Markerless gene deletion by floxed cassette allelic exchange mutagenesis in chlamydia trachomatis

Gabrielle Keb, Kenneth A. Fields

Research output: Contribution to journalArticlepeer-review

8 Scopus citations

Abstract

Chlamydia trachomatis is an obligate intracellular pathogen that has been historically difficult to genetically manipulate. Definitive progress in elucidating the mechanisms that C. trachomatis use to create and maintain a privileged intracellular niche has been limited due to a lack of genetic tools. Fortunately, there have recently been several new advances in genetic manipulation techniques. Among these is the development of fluorescence-reported allelic exchange mutagenesis (FRAEM). This method allows targeted gene deletion coupled with insertion of a selection cassette encoding antibiotic resistance and green fluorescent protein (GFP). Reliance on this strategy can be complicated when targeting genes within polycistronic operons due to the potential of polar effects on downstream genes. Floxed cassette allelic exchange mutagenesis (FLAEM), the protocol for which is described here, was developed to alleviate cassette-induced polar effects. FLAEM utilizes Cre-loxP genome editing to remove the selection cassette after targeted deletion by allelic exchange. The resulting strains contain markerless gene deletions of one or more coding sequences. This technique facilitates direct assessment of gene function and expands the repertoire of tools for genetic manipulation in C. trachomatis.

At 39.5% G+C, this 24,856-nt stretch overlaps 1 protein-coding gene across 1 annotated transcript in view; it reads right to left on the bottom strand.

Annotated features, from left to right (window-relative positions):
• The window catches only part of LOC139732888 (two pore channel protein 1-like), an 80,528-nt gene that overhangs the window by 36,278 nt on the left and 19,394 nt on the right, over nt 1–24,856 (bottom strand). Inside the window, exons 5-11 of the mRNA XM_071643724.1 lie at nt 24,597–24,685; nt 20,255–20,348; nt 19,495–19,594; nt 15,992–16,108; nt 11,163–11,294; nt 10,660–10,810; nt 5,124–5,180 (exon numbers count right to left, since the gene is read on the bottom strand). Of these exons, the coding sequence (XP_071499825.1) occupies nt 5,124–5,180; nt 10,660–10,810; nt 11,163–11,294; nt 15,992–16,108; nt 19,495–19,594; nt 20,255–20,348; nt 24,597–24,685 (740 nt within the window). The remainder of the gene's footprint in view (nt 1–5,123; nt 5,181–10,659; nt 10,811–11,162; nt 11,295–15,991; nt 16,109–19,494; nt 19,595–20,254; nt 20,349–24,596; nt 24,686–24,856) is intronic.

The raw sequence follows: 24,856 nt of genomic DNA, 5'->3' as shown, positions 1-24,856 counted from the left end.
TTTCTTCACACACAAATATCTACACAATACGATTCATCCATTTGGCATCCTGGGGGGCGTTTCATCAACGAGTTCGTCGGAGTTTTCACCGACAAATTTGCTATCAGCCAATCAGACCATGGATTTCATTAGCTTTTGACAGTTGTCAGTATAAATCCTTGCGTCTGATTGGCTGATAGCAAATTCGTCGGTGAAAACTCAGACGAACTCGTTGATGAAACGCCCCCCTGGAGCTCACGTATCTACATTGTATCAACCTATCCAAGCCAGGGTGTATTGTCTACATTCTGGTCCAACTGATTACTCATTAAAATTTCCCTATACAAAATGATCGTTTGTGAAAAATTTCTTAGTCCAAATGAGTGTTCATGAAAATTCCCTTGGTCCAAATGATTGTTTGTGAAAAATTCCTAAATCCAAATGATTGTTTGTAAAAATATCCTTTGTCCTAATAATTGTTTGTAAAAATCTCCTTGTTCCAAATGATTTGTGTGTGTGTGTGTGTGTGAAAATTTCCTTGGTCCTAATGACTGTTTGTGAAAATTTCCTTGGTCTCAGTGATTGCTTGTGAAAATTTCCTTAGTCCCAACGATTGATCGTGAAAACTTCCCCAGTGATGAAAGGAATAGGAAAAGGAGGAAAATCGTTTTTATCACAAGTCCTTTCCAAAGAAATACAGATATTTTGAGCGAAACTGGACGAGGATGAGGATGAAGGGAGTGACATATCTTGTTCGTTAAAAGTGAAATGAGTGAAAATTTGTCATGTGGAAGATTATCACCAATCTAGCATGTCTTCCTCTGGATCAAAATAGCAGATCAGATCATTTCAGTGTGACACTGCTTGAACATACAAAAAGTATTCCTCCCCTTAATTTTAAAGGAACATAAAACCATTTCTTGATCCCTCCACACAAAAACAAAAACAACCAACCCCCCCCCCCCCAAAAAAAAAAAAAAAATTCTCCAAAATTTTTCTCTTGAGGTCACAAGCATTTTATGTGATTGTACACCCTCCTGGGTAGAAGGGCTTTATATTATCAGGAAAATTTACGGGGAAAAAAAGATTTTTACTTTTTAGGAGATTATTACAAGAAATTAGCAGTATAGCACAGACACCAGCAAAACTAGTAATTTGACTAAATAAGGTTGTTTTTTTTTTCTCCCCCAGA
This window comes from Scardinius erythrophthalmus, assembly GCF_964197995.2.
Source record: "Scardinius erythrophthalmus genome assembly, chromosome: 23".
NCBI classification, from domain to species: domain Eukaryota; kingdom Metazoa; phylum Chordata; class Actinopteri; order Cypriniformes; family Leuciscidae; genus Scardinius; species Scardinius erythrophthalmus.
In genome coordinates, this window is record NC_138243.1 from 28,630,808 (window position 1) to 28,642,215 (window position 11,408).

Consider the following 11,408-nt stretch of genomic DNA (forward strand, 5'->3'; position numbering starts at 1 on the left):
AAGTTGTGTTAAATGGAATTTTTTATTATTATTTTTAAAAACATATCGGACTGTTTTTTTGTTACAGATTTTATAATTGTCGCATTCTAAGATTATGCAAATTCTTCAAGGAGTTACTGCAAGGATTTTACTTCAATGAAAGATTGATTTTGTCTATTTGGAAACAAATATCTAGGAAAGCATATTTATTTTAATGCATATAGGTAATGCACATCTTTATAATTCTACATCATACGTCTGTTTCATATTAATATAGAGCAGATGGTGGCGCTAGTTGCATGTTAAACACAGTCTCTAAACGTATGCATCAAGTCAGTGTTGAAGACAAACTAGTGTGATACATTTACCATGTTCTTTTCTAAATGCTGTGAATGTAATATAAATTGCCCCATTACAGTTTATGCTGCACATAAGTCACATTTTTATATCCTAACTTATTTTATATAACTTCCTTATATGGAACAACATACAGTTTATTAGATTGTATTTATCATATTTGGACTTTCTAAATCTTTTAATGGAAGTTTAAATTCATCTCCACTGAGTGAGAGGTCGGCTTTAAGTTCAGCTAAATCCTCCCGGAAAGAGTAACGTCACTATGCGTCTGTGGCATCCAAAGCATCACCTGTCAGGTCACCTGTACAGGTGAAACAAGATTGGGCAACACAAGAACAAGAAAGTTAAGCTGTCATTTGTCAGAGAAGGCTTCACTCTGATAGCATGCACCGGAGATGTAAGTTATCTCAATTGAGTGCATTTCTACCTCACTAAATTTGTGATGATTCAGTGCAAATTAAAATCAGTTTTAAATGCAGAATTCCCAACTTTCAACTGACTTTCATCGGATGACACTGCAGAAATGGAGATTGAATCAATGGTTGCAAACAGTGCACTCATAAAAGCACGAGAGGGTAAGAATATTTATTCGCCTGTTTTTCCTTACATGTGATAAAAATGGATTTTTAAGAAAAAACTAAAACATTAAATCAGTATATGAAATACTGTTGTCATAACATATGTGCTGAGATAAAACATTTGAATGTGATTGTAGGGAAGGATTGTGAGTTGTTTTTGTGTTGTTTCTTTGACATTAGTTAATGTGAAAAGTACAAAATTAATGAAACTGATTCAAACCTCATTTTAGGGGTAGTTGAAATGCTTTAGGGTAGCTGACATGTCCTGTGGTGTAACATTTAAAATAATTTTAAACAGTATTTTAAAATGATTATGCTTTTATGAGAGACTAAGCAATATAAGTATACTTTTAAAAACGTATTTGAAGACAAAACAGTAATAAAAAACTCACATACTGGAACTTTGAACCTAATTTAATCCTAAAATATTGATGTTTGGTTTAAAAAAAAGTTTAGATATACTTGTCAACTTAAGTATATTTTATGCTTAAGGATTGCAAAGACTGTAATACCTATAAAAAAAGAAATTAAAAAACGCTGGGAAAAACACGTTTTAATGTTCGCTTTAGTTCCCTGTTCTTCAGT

Original languageEnglish
Article numbere60848
JournalJournal of Visualized Experiments
Volume2020
Issue number155
DOIs
StatePublished - Jan 2019

Bibliographical note

Publisher Copyright:
© 2020 Journal of Visualized Experiments.

Keywords

  • Allelic exchange
  • Allelic recombination
  • Chlamydia
  • Cre recombinase
  • FLAEM
  • FRAEM
  • Immunology and Infection
  • Issue 155
  • Mutagenesis

ASJC Scopus subject areas

  • General Neuroscience
  • General Chemical Engineering
  • General Biochemistry, Genetics and Molecular Biology
  • General Immunology and Microbiology

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